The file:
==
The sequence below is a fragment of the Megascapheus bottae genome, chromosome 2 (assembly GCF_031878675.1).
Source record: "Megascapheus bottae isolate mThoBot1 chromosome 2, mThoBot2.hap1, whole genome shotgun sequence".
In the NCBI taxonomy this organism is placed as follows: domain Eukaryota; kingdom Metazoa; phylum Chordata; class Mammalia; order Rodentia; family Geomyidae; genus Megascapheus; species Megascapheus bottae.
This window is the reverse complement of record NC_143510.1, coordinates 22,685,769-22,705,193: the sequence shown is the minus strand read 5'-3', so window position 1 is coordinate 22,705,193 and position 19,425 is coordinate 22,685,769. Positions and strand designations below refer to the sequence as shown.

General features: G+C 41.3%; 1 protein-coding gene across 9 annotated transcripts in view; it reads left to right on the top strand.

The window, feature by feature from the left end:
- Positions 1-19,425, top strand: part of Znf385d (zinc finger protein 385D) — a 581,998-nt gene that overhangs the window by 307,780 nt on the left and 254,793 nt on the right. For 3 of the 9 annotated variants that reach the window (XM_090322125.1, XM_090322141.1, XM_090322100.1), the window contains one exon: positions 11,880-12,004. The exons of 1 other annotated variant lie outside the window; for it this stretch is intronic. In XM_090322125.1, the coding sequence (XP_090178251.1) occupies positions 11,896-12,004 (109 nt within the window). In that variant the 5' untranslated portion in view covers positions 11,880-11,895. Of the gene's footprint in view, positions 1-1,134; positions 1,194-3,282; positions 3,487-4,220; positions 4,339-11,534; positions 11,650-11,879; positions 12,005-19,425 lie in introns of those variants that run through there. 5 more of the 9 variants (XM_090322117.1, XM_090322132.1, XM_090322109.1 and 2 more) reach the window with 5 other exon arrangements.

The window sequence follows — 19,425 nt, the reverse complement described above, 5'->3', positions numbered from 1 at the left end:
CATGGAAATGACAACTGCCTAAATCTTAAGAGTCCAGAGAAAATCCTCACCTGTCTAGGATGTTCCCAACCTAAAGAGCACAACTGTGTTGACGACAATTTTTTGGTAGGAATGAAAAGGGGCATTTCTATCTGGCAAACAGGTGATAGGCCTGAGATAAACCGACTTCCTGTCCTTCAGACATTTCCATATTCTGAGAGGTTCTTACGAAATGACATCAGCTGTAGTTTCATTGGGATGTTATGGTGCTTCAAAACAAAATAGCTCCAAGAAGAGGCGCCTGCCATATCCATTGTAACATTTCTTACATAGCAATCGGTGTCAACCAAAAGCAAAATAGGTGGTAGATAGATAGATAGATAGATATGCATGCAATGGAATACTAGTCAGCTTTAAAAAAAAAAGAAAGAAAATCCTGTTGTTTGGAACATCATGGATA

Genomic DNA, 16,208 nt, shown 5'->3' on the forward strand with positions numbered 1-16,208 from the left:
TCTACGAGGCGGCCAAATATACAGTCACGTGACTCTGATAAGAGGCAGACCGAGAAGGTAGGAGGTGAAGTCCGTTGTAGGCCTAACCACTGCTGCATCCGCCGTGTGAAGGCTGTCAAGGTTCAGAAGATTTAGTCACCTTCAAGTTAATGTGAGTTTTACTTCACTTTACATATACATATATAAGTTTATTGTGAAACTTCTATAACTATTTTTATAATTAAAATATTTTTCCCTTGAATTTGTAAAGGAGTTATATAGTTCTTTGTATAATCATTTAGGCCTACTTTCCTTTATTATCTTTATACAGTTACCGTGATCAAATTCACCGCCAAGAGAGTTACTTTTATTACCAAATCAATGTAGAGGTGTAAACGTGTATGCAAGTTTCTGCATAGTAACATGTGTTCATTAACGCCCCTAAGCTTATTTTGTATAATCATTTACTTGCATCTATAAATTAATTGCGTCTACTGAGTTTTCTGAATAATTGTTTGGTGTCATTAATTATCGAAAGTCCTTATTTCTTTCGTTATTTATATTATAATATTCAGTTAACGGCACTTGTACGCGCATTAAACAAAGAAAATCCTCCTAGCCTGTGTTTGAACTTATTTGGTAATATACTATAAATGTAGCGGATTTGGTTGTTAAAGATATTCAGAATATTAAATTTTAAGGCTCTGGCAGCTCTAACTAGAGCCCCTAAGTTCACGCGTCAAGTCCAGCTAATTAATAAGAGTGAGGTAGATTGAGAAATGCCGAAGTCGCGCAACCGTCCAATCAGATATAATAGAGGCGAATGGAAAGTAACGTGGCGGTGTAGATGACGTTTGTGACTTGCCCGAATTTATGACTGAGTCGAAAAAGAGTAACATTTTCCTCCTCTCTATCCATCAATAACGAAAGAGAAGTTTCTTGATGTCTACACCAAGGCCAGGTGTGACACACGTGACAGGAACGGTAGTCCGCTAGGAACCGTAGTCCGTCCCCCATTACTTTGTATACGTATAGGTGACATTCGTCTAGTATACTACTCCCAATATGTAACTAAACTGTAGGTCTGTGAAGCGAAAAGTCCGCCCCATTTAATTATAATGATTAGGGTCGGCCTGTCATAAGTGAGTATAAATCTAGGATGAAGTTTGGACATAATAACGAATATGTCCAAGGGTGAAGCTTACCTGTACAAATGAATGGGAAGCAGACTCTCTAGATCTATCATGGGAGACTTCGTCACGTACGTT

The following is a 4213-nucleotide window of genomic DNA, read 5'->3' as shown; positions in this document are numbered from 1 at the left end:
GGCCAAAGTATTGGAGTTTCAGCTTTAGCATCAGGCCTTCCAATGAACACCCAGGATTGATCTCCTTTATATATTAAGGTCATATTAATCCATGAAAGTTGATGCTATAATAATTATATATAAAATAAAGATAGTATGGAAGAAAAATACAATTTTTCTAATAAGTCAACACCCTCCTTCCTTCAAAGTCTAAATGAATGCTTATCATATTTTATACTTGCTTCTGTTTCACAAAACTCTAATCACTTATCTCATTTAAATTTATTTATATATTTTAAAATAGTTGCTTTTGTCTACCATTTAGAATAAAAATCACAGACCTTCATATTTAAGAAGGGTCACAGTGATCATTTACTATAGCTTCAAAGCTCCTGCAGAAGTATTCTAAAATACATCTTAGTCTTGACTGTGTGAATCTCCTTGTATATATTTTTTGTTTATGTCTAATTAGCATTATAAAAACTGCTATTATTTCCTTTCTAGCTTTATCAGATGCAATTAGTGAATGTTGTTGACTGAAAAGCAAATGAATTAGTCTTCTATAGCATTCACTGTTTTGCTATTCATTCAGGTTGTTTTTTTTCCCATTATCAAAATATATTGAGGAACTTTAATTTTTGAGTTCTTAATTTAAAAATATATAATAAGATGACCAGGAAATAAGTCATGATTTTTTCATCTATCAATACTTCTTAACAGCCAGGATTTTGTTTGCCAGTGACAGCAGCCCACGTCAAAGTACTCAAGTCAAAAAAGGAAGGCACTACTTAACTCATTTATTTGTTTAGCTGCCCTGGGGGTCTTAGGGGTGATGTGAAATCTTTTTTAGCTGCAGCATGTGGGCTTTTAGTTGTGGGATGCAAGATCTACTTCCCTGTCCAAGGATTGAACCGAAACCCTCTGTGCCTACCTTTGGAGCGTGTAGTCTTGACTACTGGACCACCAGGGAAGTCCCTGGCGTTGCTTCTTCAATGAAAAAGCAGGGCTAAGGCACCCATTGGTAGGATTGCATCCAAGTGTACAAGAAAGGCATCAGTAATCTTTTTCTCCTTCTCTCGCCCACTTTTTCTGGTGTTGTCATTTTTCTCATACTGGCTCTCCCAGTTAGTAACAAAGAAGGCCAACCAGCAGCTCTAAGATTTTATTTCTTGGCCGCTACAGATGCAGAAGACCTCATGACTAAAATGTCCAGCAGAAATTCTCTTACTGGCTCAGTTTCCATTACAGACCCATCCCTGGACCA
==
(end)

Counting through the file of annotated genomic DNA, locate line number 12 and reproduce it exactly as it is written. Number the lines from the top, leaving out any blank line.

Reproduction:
The following is a 4213-nucleotide window of genomic DNA, read 5'->3' as shown; positions in this document are numbered from 1 at the left end: